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Notes on Medea

Thanks to having watched Medée yesterday night,

1) This morning I got a visual joke from last night's opera. I know it sounds silly to be proud of comprehending something funny the next day, but to be fair, it was a vaguely sobering scene at the time, with the palace on fire, corpses everywhere, and Jason collapsing under the enormity of it all. The way the production is done, they show you the children once, at the beginning, en route to take a bath, in tow with their nurses. Courtiers are part of the procession, carrying the bath itself, towels, and various other equipment, such as jugs of water and the like for the children's cleansing. At the very end, to drive home the fact that the children were killed off too, the curtain rises to show the palace on fire and the bathtub, with blood-stained sheets draping out of it. Get it? It's a bloodbath. (Okay, grisly humor, but since it was a baroque opera of a Greek tragedy, I don't feel it had any real representation of reality - not why I was watching it.)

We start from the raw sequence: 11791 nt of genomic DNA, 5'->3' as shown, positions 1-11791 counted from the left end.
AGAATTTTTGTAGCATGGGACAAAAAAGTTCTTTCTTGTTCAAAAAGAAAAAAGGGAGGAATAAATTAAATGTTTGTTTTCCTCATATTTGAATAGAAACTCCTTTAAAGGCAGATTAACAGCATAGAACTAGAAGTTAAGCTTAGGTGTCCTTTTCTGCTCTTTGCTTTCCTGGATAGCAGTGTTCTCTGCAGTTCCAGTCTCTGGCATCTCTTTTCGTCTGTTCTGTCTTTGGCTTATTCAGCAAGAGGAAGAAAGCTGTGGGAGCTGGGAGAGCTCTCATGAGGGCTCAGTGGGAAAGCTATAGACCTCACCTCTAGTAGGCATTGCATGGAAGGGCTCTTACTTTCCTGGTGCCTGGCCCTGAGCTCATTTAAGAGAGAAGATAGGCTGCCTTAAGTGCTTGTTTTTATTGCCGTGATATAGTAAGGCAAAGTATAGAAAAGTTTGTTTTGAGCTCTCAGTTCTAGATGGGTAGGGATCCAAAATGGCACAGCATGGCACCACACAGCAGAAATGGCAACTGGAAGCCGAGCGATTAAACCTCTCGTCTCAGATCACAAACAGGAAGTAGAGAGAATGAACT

2) I ran across a relevant passage when looking through Cicero's The Nature of the Gods for other purposes entirely:
"Again, if Ino (whom the Greeks call Leucothea, and we name Matuta) is regarded as a goddess because she is the daughter of Cadmus, must we not include also in the retinue of the gods Circe, Pasiphae, and Aeetes, whose mother was Perseis, the daughter of Oceanus, and whose father was the Sun? After all, our Roman colonists at Cercei are devoted worshippers of Circe, as of Matuta. So you accept her as a deity; then what excuse will you make for excluding Medea, daughter of Aeetes and Idyia, when her two grandfathers were the Sun and Oceanus? Or her brother Absyrtus, who in Pacuvius is called Aegialeus, though the name Absyrtus is commoner in ancient literature? If Medea and Absyrtus are not deities, I fear for the status of Ino, for the claims of all these persons derive from the same criterion."